Indisputably charismatic, loathed by some, beloved by many, Fidel Castro ceased to have much practical influence on Cuba’s affairs some years ago, when he passed the torch to his brother Raul. The death of the President of the Cuban Revolution, as he was latterly styled, is, though, a significant moment.
It is apparent that a half-century of Castroism hasn’t delivered the kind of economic success enjoyed by other emerging nations. The communist experiment flopped, as it always has. His supporters are right to point to Castro’s achievements in literacy, education, health and social progress. Yet while Cuba enjoys some of the best and free medical services for a country of its size and wealth, it also has one of the lowest rates of internet usage. The island has been cut off from the rest of the world economy for so long that, like the rule of the Castro clan, it is almost taken for granted. It should not be.
Emerging from communism as Cuba now is, its leaders can at least look to the different experiences of former Comecon friends and allies, not least Russia, for warnings and for inspiration. Most of the former Soviet satellites in eastern Europe, for example, have made a relatively orderly and peaceful transformation into free liberal multi-party democracies. Cuba has no reason to fear a free media, free trade unions and free trade with her neighbours (assuming her neighbours want it). Tourism, currency reform and an influx of investment would offer an immediate boost to the Cuban economy.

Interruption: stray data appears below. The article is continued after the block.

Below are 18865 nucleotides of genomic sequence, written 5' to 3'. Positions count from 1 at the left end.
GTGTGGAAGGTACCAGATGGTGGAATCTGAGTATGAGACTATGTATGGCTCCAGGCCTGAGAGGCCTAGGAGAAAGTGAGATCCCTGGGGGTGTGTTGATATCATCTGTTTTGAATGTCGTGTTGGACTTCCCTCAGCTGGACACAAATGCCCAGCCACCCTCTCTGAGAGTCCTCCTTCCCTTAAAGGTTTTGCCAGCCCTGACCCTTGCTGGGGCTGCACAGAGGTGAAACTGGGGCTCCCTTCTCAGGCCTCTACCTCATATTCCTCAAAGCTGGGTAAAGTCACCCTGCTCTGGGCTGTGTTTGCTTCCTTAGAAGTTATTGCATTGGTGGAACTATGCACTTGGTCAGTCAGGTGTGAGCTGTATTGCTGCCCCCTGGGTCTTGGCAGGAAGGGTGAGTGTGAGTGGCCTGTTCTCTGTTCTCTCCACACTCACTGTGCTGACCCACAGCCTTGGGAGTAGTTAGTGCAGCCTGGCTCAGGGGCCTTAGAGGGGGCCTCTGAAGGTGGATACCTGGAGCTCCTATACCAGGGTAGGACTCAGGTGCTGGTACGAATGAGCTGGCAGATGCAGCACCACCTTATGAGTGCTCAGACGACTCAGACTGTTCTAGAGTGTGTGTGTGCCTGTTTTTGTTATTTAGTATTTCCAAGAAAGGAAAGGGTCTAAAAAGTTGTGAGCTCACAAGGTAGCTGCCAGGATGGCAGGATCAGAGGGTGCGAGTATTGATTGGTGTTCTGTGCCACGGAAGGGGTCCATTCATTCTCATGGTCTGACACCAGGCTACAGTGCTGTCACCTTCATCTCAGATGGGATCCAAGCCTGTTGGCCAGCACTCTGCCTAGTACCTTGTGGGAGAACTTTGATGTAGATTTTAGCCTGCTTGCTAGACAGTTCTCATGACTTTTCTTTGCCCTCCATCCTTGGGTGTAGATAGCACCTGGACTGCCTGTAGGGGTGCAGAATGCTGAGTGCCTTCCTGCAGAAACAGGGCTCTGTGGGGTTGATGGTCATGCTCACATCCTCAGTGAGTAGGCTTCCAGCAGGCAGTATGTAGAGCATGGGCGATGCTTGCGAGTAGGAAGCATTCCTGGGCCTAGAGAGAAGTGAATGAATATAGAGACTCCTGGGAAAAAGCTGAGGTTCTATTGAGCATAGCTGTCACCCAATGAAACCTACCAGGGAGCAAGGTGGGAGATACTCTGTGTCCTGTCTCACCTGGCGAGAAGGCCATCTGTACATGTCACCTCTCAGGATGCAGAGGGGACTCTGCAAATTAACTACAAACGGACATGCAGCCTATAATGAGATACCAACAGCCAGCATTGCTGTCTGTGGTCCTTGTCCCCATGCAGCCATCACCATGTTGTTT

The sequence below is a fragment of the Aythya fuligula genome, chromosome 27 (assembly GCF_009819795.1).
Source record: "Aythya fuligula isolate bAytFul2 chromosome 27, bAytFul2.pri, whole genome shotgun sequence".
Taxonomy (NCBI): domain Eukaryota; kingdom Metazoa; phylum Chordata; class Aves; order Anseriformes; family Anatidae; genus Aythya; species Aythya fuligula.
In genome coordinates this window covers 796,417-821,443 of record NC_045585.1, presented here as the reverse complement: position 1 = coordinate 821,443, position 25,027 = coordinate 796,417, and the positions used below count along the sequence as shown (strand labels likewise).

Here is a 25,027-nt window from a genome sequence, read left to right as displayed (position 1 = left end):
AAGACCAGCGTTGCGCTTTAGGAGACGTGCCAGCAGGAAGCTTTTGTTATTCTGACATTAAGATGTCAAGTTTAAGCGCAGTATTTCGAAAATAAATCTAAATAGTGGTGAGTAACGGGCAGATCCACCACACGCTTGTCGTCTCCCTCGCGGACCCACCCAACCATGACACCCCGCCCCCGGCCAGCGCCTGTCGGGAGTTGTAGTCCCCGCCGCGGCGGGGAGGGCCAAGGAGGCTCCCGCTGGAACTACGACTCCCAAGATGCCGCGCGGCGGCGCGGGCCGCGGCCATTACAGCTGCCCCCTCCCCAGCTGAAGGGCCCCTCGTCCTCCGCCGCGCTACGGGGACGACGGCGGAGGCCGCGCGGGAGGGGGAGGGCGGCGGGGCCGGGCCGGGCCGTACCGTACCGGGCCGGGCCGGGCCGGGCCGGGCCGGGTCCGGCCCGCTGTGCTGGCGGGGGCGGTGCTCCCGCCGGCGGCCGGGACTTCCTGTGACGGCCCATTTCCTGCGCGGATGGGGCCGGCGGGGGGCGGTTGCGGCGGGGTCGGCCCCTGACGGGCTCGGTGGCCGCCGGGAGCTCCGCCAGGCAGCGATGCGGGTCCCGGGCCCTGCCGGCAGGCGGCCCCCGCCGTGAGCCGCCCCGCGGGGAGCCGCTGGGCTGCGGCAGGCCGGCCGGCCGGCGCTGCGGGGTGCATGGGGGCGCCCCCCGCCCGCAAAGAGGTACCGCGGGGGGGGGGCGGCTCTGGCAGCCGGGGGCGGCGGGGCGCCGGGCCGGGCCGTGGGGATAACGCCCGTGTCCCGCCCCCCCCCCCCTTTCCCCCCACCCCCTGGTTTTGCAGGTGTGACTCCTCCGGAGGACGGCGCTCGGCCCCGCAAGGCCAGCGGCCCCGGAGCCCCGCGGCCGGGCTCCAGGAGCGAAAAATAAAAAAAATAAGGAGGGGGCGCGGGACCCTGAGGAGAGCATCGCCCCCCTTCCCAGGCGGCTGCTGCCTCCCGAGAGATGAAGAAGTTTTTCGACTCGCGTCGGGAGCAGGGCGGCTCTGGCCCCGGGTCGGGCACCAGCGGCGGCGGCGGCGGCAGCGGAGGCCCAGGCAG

It is also clear that America’s long punishment of Cuba through a trade embargo and other sanctions is a policy that failed. After all, unlike many other ex-dictators, Castro died peacefully in his own time in his own bed. President Obama was right to recognise that and to seek to engage with a Cuba that was plainly once again looking at to the world, and in particular at its uneasy relationship with its powerful superpower neighbour, a mere 90 miles distant. The danger, seemingly already confirmed by a characteristically thoughtless and tasteless tweet, is that Donald Trump will take hope for Cuba and turn it into hate.
So, emerging from the shadow of the long Castro regime, Cuba has much to gain, and America also has the opportunity to put the exploding cigars, the missile crisis and the Bay of Pigs into the history books, along with Fidel’s speeches. It would be tragic if misunderstandings and diplomatic blunders wrecked what would be a transformative rebuilding of relations between two nations who have more in common than they care to admit.Reuse content